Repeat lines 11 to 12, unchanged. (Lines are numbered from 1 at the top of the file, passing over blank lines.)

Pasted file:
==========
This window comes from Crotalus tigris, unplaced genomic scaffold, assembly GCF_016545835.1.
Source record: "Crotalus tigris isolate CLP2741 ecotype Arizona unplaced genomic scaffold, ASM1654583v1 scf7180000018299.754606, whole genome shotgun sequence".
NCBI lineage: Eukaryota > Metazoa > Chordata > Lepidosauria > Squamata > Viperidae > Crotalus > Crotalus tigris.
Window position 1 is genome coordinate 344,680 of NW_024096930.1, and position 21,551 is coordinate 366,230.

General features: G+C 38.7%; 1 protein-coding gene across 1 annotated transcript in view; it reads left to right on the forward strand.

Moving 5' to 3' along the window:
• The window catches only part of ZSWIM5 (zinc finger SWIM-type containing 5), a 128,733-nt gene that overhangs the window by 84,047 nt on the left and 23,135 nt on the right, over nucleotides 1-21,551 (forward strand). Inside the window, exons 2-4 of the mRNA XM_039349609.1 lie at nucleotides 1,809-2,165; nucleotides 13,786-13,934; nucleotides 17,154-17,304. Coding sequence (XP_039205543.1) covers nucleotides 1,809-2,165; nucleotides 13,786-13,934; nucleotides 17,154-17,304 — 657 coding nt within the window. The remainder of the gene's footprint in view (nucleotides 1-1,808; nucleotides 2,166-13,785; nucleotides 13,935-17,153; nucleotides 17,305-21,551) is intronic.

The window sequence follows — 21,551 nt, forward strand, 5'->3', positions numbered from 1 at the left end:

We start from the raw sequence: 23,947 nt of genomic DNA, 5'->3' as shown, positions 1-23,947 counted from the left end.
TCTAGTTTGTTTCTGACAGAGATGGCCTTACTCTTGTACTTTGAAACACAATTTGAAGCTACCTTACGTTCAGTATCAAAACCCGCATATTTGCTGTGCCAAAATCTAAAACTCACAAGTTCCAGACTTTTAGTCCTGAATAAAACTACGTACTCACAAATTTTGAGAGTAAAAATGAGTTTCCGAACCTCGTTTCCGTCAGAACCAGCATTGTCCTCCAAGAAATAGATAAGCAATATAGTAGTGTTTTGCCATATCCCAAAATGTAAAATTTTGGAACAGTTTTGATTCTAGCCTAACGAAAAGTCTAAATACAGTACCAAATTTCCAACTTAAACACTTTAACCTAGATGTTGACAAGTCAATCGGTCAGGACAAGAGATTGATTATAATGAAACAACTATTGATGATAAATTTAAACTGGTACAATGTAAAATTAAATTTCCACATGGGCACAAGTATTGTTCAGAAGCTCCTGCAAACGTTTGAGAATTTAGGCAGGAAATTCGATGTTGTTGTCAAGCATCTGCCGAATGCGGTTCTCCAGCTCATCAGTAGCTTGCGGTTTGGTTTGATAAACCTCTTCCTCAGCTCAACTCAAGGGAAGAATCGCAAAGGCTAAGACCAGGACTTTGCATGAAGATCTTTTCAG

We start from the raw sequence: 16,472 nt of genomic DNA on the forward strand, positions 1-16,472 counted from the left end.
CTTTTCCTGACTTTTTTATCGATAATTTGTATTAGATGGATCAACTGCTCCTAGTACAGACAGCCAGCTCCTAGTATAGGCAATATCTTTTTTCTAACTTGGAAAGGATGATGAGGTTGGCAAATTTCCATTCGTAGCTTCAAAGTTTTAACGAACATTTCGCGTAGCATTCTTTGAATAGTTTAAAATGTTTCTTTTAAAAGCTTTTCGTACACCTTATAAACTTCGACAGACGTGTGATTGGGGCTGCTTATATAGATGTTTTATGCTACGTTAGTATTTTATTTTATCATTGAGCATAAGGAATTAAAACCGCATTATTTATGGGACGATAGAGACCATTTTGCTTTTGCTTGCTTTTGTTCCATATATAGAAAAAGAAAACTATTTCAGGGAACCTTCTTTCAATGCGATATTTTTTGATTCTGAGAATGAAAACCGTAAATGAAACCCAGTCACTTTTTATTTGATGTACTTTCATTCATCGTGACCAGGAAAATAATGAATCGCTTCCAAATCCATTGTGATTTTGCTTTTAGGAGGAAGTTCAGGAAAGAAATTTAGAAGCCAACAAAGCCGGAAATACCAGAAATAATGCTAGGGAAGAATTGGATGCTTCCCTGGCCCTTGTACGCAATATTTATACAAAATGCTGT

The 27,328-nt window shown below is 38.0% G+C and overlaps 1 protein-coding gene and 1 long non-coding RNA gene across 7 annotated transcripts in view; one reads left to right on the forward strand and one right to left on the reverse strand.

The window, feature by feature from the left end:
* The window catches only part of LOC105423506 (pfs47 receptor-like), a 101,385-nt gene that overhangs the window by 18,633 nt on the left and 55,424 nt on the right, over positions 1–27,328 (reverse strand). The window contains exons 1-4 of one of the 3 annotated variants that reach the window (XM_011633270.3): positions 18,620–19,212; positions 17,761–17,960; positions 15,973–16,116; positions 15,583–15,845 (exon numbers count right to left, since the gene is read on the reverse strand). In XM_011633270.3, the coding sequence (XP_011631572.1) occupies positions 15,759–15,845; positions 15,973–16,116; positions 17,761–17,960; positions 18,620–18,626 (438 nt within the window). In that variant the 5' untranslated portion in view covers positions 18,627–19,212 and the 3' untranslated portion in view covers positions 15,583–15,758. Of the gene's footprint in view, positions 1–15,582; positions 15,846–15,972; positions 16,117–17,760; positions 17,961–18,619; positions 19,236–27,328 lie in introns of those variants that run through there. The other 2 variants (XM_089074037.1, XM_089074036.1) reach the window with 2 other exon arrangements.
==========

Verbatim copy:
We start from the raw sequence: 16,472 nt of genomic DNA on the forward strand, positions 1-16,472 counted from the left end.
CTTTTCCTGACTTTTTTATCGATAATTTGTATTAGATGGATCAACTGCTCCTAGTACAGACAGCCAGCTCCTAGTATAGGCAATATCTTTTTTCTAACTTGGAAAGGATGATGAGGTTGGCAAATTTCCATTCGTAGCTTCAAAGTTTTAACGAACATTTCGCGTAGCATTCTTTGAATAGTTTAAAATGTTTCTTTTAAAAGCTTTTCGTACACCTTATAAACTTCGACAGACGTGTGATTGGGGCTGCTTATATAGATGTTTTATGCTACGTTAGTATTTTATTTTATCATTGAGCATAAGGAATTAAAACCGCATTATTTATGGGACGATAGAGACCATTTTGCTTTTGCTTGCTTTTGTTCCATATATAGAAAAAGAAAACTATTTCAGGGAACCTTCTTTCAATGCGATATTTTTTGATTCTGAGAATGAAAACCGTAAATGAAACCCAGTCACTTTTTATTTGATGTACTTTCATTCATCGTGACCAGGAAAATAATGAATCGCTTCCAAATCCATTGTGATTTTGCTTTTAGGAGGAAGTTCAGGAAAGAAATTTAGAAGCCAACAAAGCCGGAAATACCAGAAATAATGCTAGGGAAGAATTGGATGCTTCCCTGGCCCTTGTACGCAATATTTATACAAAATGCTGT